Daughter and Father

Weeding was a job that needed to be done, and girls can weed just as well as boys. Therefore, I weeded the row crops on the family farm right along with my 2 brothers while growing up. However, when I reached the ripe responsible age of 12, Dad also didn’t hesitate to teach me how to operate the John Deere 4020 tractor. As I proved my ability to operate machinery, Dad advanced me to balers, caterpillars, combines, and land movers. It wasn’t easy being a girl, working alongside brawny guys, but I had a Dad who stood undaunted by my side. Dad impressed me with the fact that sex, stature, or fear was not an obstacle to progress. However, what makes Dad more real to me today than ever before is he lived the fact progress can’t be stopped.

You have a mind, don’t be afraid to use it to the best of your ability; was Dad’s motto. He spoke from experience.

Almost 50 years ago, Dad was of the mind to pack up his new small family and move from the rocky farming ground in upstate New York to the better soil in Idaho. Within 3 more years, Dad packed us all up again and we moved to the warmer climate of Southeast Washington’s Columbia Basin. From that point on, I spent more time out on the farm with Dad, than in the house with Mom.

Cooking? Sewing? What’s that?

But, give me a double-stick shift Mack dump truck and I can gravel your roads. Thanks to Dad.

Besides moving to the Idaho farm, we moved to 4 different farms in Washington, leaving them healthier and more productive then before we arrived. Dad never missed a chance to improve the land. Even when the family went on vacation, we were expected to leave negligible impact on the land. Maybe foot prints, but no litter, no holes, and no markings.

Dad was tight with his money, in that unawareness was not affordable. I would get in trouble if I bought 36 bolts and didn’t know the price of each was $1.15. What if the price of bolts at the store next door was $1.02/each? But, Dad was generous beyond words when it came to church, the community, or helping people who needed a leg up.

When the local school district asked people to open their homes to visiting teachers from Japan, Dad made sure we had the opportunity to do so. A teacher was given my room. I was sent back to sleep with my 2 sisters. The adventure of meeting another culture and language immediately negated any sense of sacrifice.

Dad was a successful potato farmer. However, when I was in High School, the activity of developing an apple orchard was presented to him. Dad stood unfazed by the prospect of a different management style, different fertilizer plan, and different everyday life. His one remark to me was, “I always wondered why I took that fruit tree class at Cornell.” Dad simply applied the principles of hard work, honesty, and open-mindedness to achieve the result of success.

For advice on how to progress as painlessly as possible, Dad would read books and seek out answers from people who weren’t afraid of change. It isn’t that Dad went against the standard practice in orchards, he raised the standard. For example, Dad implemented the latest technology that allowed farmers to plant twice, or greater, the number of apple trees per acre. Production increased and because the trees were shorter, harvesting the apples was much easier for the worker.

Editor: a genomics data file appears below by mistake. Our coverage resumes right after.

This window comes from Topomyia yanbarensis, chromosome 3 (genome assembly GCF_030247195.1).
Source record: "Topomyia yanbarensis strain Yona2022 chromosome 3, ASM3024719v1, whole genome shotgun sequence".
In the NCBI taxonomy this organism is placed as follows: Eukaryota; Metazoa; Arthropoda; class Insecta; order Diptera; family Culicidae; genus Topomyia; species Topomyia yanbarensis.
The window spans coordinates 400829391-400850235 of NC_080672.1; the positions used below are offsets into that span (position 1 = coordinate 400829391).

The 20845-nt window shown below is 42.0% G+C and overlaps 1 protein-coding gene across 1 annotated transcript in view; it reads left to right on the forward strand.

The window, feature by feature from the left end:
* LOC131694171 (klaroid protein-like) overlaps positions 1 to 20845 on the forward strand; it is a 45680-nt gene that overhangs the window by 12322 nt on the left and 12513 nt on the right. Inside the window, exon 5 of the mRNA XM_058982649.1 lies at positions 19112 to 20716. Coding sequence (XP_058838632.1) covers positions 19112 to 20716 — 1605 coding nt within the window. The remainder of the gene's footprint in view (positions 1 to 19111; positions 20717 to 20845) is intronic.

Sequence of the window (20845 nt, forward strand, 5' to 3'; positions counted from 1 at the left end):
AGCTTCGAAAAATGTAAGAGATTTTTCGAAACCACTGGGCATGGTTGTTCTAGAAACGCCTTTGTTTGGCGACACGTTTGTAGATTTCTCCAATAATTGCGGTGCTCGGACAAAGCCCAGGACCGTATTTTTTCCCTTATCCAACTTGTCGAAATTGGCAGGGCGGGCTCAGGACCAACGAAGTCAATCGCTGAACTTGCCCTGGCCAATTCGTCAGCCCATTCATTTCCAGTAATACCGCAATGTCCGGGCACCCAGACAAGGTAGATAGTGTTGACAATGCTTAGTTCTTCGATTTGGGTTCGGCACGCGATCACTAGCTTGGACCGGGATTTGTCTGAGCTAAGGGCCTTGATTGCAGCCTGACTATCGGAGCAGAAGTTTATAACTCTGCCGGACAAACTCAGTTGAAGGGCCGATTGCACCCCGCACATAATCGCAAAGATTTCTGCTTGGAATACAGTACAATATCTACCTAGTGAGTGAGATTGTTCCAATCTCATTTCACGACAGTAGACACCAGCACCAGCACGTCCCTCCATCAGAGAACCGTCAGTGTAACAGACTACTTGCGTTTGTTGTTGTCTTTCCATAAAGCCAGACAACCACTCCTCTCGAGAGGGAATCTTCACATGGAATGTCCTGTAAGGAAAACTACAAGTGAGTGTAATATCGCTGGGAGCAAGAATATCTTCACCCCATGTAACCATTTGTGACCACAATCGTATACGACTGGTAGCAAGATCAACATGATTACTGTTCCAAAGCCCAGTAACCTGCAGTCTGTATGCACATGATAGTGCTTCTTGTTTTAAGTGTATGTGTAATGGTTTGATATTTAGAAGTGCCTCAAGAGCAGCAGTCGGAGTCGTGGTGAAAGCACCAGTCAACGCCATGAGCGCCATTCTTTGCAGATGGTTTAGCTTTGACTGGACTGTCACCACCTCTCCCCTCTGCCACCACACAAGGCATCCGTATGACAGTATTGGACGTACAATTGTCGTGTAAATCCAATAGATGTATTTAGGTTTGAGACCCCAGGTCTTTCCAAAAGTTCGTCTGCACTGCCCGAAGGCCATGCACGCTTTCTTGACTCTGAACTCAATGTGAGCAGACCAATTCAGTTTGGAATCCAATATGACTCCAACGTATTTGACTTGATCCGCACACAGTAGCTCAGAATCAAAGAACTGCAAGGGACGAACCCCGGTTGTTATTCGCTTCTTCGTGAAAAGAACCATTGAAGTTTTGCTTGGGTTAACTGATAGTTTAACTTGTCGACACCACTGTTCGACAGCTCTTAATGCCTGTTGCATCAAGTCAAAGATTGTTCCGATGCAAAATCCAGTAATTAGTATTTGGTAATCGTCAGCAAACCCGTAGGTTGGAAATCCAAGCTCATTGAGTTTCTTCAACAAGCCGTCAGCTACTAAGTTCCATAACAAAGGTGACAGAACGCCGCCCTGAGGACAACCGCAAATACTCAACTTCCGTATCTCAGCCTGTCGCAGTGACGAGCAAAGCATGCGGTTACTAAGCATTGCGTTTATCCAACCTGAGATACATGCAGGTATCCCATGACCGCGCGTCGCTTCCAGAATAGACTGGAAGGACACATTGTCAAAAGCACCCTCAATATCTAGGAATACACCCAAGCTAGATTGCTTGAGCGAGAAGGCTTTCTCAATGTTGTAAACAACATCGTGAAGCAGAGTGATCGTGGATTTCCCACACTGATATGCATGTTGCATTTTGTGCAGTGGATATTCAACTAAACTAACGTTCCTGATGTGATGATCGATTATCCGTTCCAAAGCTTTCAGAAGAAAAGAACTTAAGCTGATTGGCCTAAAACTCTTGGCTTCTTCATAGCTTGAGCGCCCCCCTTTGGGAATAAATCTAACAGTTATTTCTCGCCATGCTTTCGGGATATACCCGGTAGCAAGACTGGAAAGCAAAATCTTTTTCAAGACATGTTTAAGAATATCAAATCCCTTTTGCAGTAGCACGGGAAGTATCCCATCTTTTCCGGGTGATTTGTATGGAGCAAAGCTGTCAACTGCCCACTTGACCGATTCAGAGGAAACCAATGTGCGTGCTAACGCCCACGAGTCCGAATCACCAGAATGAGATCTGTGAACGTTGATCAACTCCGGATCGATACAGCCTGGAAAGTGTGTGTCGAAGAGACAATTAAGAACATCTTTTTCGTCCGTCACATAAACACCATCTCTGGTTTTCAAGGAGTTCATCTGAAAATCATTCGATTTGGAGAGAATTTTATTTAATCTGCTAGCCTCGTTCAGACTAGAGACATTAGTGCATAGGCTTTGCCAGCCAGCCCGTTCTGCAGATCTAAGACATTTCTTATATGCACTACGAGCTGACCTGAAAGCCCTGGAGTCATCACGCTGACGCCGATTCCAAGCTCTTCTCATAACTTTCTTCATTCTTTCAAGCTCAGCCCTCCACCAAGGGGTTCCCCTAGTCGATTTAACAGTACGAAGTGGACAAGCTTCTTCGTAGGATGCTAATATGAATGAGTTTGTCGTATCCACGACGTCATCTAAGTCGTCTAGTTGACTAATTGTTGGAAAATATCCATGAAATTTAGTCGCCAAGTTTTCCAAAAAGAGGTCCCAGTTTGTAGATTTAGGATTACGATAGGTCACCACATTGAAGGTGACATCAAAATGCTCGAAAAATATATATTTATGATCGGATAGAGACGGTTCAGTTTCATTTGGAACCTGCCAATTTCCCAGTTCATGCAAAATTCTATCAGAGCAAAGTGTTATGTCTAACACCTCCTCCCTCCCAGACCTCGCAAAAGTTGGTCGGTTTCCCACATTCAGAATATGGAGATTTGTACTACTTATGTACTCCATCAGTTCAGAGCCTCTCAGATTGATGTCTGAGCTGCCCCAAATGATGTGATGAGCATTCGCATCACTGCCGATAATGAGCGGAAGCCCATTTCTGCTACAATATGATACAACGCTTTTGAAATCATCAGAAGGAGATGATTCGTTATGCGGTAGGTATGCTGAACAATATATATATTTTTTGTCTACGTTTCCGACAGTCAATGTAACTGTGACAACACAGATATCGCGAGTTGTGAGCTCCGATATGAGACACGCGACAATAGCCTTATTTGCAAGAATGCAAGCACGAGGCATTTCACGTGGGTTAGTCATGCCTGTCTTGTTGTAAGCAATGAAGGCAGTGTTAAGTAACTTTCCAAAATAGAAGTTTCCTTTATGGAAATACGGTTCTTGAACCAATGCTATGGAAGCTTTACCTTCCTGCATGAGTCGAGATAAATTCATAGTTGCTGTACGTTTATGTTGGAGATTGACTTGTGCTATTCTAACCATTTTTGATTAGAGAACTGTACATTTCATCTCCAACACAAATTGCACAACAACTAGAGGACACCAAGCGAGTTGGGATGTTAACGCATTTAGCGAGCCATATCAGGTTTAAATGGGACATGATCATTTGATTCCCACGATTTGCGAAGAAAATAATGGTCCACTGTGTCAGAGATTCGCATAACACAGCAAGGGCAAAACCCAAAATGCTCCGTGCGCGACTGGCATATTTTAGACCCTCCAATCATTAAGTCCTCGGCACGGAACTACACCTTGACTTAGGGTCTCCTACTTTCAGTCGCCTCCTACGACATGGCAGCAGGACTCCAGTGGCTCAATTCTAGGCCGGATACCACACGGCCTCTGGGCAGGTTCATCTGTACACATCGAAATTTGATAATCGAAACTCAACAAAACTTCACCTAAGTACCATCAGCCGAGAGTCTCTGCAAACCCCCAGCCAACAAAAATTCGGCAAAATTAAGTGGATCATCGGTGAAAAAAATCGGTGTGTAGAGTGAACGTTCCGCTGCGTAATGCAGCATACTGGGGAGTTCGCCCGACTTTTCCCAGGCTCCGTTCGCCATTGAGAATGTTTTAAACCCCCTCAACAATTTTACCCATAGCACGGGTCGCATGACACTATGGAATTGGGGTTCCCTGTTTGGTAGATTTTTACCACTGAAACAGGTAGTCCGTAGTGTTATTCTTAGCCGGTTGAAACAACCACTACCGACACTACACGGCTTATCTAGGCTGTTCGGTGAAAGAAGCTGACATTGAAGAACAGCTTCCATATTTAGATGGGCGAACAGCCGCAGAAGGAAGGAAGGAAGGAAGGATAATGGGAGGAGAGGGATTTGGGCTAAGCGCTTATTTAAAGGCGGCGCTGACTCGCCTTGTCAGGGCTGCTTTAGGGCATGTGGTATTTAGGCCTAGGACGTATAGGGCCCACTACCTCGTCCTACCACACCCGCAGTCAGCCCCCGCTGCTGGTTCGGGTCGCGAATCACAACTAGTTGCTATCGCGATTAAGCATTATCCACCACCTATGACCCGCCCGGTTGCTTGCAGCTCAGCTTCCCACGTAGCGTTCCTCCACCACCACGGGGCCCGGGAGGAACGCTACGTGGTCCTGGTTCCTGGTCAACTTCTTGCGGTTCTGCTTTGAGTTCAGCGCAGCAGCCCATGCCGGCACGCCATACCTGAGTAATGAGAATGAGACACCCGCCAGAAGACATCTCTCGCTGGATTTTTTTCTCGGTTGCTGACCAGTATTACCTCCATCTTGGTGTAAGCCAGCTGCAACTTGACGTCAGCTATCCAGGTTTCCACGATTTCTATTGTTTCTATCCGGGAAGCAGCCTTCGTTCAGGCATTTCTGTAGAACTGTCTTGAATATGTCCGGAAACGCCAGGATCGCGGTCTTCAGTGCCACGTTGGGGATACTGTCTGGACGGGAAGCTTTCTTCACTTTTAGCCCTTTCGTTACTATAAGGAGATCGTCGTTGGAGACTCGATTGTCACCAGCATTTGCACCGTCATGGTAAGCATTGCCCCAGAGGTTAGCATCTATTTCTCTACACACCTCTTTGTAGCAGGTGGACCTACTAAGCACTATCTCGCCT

The day Dad bought acreage in Oregon State’s Blue Mountains was a milestone in our family’s history. We discovered Dad could engage in recreation.

Well, sort of.

The first thing we had to do was plant the 1000 evergreen tree saplings he mail ordered. But, after that, through my junior and high school years we hiked, picked huckleberries, and snowmobiled in the Blue Mountains.

Dad had a mountain cabin built and then he taught me how to sheetrock and plaster a small room in the cabin basement so I could have a room of my own. It was freezing cold in that room, but better than listening to someone breath at night, which is my nemesis. Needless to say, my sisters didn’t think I’d ever find someone to marry me.    But I did. And, after 27 years now, we are still happily married.

Guess what, I married a farmer (big surprise). We raised 2 fabulous daughters and fostered intriguing children for 15 years (okay, they raised and fostered us), and I taught myself how to cook and sew. Dad lived to see most of this, and although his body is gone, I still feel the essence of a father who stands by me when I face up to my fears and join the flow of progress.

My husband’s and my children are now on their own, so we sold the orchard and our house on it, and then sold all of our possessions. We then bought 2 used Suzuki C50’s, packed our saddle bags and drove across the United States, landing in upstate New York where we now live and have property. Dad was correct; some acreage in New York is too rocky and hilly to farm. Not a problem, I immediately located a certified Forester and signed up for Forest Management Plan.

Happy Father’s Day, Dad. I miss you but I know you are with me.

Dad and me

3 thoughts on “Daughter and Father

  1. Kudos on a wonderful love story between father and daughter. It brought tears to my eyes. It illustrates why little girls need daddy love full time in their lives. It is the reason that I do what I do tryinhg to keep marriages toegether because kids need dads full time.

    Blessings on you and yours
    John Wilder

  2. Pingback: Learning How to Drive - Everyday Spirituality

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